In 1948 he played Every Girl Should be Married opposite Betsie Drake and took the title to heart when they married shortly after.
By the 1950's Grant was sensible enough to notice that as a lead man it might not quite be right for young women to keep throwing themselves at him. Some people suggest he never wanted women throwing themselves at hiim anyway, perish those thoughts. If only some of the ageing hairless stars of today could come to these conclusions it would make eating your popcorn easier. I'm talking to you Clint Eastwood, Sean Connery and an endless list of others.
The fact there are only so many days in a year means people have to share birth dates, and so it is that in 1913 on 18trh January Danny Kaye was born. Real name David Daniel Kominski. I think there is another page on this site which hints at my feelings for this fellow. What can I say, how can Cary Grant and Danny Kaye possibly share a birth date. Perhaps history has been unkind to him, if there had been some wonderful accident which had meant every one of this fellows films had been destroyed perhaps he would still be considered as amazing as he was when first he appeared.
There is a sense of unexploded bomb about his screen performances. Before the films he was an entertainer, vaudeville, dancer, singer, comedian with the common thread being he wasn't that well received. He even appeared in a couple of two-reelers which had the decency to fail.
Things all changed in 1940 with a Broadway debut and also meeting and marrying Sylvia Fine who was to become the 'brains' behind the man. I'm leaving it there, rest assured I have worse bile stored up for George Formby.
On 23 January, 1899 Humphrey Bogart was born. I have written about his career on another page. Go see
Ernest Borgnine was born Ermes Effrom Borgnine, Hamden, Connecticut, 24 January 1917. He has to be the classic example of why the sexes just are not equal. Any woman looking that bad would barely be allowed into a movie theatre let along appear on the silver screen. Still one of the pleasures of being a bloke is being boot ugly can be passed off as 'interesting' or if really grim, 'rugged personality'. If you need to know I am neither good looking or ugly, think of a 1950's bank manager without a suit (yep, you've got it.)
From bug-eyed brute he enjoyed a brief career in the lead roles and won best actor Oscar in 1955 but it was a brief time at the summit. Still he has appeared in a lot of films and they were not all remakes of the Dirty Dozen you keep being inflicted with come Christmas.
On 29 January 1879 an original was born in the form of William Claude Dukinfield. Thankfully this was shortened to W.C Fields (you cannot help but read that name in that accent.)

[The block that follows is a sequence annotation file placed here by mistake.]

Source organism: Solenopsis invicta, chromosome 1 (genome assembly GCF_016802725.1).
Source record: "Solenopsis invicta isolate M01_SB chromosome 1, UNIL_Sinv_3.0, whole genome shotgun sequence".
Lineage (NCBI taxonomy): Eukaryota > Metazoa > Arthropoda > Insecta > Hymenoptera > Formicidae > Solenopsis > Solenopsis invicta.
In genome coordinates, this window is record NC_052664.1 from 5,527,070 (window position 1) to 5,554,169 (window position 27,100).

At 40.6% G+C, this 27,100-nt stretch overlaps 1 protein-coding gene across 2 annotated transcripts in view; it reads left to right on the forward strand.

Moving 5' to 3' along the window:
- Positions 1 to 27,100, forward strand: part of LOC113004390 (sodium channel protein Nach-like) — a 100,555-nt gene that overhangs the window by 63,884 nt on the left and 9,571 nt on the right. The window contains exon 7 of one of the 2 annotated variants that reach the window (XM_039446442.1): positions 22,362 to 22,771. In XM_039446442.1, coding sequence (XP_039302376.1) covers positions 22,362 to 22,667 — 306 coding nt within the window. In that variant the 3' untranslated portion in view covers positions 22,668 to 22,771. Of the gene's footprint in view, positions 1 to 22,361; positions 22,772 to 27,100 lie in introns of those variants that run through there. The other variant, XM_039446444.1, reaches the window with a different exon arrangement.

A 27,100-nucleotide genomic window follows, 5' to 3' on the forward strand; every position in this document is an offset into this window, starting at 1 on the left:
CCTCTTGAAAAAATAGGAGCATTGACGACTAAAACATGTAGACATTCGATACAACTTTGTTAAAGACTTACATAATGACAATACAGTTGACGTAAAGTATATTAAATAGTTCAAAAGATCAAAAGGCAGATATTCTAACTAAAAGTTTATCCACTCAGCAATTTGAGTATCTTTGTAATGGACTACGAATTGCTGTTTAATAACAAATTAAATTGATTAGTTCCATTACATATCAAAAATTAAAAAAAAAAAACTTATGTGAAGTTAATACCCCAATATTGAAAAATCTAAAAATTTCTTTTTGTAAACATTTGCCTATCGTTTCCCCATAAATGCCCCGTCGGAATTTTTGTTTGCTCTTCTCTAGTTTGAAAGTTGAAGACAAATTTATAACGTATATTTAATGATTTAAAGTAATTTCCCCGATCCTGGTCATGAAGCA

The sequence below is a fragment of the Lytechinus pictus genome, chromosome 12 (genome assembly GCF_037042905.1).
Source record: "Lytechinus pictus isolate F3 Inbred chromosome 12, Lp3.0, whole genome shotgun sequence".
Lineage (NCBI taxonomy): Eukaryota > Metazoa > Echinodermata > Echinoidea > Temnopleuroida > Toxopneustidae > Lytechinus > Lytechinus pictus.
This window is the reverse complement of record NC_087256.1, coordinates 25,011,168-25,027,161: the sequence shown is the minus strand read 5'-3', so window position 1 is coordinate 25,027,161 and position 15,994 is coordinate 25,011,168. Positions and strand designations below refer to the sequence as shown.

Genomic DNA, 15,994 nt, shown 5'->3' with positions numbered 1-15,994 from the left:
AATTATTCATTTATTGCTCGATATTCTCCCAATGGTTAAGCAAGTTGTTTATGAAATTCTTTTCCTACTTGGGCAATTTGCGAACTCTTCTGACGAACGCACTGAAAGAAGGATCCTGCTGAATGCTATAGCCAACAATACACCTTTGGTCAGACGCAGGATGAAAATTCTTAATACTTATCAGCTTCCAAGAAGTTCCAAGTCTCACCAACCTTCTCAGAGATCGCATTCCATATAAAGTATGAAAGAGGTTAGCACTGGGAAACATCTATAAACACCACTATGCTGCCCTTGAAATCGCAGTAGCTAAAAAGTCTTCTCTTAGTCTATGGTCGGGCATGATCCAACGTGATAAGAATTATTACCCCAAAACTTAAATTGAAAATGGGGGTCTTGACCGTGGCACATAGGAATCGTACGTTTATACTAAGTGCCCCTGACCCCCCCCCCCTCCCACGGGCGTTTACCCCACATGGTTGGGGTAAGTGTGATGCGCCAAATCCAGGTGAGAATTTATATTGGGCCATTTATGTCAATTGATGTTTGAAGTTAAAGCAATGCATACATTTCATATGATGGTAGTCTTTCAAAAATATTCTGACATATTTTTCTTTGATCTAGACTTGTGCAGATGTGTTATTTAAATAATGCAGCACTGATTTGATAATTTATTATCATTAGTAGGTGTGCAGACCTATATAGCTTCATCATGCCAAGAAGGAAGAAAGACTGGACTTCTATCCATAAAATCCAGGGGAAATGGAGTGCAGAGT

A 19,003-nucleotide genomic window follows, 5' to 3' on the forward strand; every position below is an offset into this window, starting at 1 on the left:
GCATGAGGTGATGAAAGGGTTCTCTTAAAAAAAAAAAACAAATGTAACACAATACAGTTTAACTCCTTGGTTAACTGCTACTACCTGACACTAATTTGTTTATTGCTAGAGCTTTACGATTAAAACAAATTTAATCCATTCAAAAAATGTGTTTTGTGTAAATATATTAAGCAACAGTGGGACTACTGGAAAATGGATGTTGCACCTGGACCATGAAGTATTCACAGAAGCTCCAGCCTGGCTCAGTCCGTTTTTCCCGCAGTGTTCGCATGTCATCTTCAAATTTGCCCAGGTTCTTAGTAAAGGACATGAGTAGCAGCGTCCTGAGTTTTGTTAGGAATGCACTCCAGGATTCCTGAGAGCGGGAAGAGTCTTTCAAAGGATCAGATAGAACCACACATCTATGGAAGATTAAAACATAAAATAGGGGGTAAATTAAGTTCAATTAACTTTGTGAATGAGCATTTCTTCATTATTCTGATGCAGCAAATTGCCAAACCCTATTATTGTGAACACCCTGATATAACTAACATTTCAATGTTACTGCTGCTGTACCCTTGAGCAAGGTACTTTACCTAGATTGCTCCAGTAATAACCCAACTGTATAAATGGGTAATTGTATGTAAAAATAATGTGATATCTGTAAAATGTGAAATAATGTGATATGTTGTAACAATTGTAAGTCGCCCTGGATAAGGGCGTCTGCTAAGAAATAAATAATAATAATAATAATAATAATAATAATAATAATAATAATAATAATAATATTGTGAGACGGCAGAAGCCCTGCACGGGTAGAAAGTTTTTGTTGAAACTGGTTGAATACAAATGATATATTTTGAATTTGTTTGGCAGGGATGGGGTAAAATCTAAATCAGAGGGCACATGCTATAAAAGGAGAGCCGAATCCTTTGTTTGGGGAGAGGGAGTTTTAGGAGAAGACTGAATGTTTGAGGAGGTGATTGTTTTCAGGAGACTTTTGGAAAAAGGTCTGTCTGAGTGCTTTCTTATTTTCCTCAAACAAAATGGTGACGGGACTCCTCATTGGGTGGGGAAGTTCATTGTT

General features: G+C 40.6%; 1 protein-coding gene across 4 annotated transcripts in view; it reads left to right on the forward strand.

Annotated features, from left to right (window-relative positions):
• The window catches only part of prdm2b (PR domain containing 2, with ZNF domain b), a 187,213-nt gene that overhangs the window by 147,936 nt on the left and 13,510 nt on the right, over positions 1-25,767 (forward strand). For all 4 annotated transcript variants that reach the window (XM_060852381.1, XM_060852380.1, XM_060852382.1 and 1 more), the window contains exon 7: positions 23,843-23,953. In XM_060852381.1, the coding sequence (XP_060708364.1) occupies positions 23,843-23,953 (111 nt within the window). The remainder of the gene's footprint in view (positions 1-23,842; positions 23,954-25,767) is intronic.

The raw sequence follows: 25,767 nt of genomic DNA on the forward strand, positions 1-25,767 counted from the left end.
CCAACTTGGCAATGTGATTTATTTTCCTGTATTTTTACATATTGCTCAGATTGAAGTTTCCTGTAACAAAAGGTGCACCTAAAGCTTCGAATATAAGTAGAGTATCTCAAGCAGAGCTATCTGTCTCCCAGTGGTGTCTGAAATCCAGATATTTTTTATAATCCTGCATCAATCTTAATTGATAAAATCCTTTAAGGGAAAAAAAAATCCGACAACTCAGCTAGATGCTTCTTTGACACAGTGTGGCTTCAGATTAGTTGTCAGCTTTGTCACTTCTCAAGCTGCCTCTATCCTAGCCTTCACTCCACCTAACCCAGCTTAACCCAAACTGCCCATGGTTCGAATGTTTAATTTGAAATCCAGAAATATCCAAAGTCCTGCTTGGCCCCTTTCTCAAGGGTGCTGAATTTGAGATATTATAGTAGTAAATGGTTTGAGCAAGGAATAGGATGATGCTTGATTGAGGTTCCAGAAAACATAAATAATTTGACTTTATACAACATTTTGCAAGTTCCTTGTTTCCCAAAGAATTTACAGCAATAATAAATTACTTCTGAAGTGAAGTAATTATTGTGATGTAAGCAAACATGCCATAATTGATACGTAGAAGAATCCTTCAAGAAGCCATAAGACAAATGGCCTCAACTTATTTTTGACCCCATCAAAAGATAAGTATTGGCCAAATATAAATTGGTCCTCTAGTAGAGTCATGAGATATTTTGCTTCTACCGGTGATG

Now I pretty much have a love hate relationships with this fellow in the same way as I do Mae West. Something tells me I should like them, despite the fact they would have loathed me but to misquote, 'I like WC Field movies, but I couldn't watch a whole one.' I hope my interest in these characters isn't driven by the fact I would wish to become a one-line wit, drunk and being the only one to see the world as it really is.
West and Fields had lead roles in My Little Chickadee . They co-wrote (or Fields wrote and then shared credit depending on the story you here) this rather stumbling film and it is reported they did not get on. Pretty much says it all.
Fields made a lot of money being sour, he was of course a drunk to the extent being sober could be considered an occasion. A lot of his money has never been recovered as he had a habit of opening accounts in false names wherever he went, surely a surreal moment for bank staff. Imagine the man coming in and claiming to be Mahatma Kane Reeves or even Egbert Souse.
WC Fields was a leading vaudeville performer by 1900. Pool Shark  being a short film of his stage act.
WC Fields always wanted to play Dickens and pestered and pestered until finally he got his wish. However unlikely you would think this combination he was surprisingly good (good does not do justice) in the roles. For this reason I think his favourite card would have been from the Ogdens, Natural and Character Studies which sees him playing the role of Wilkins Micawber in 'David Copperfield'.
WC on his deathbed rambled great long passages of Dickens his depth of passion for the author surprising even those around him.
These are a few selected people, born in January, to appear both in the film industry and cigarette cards.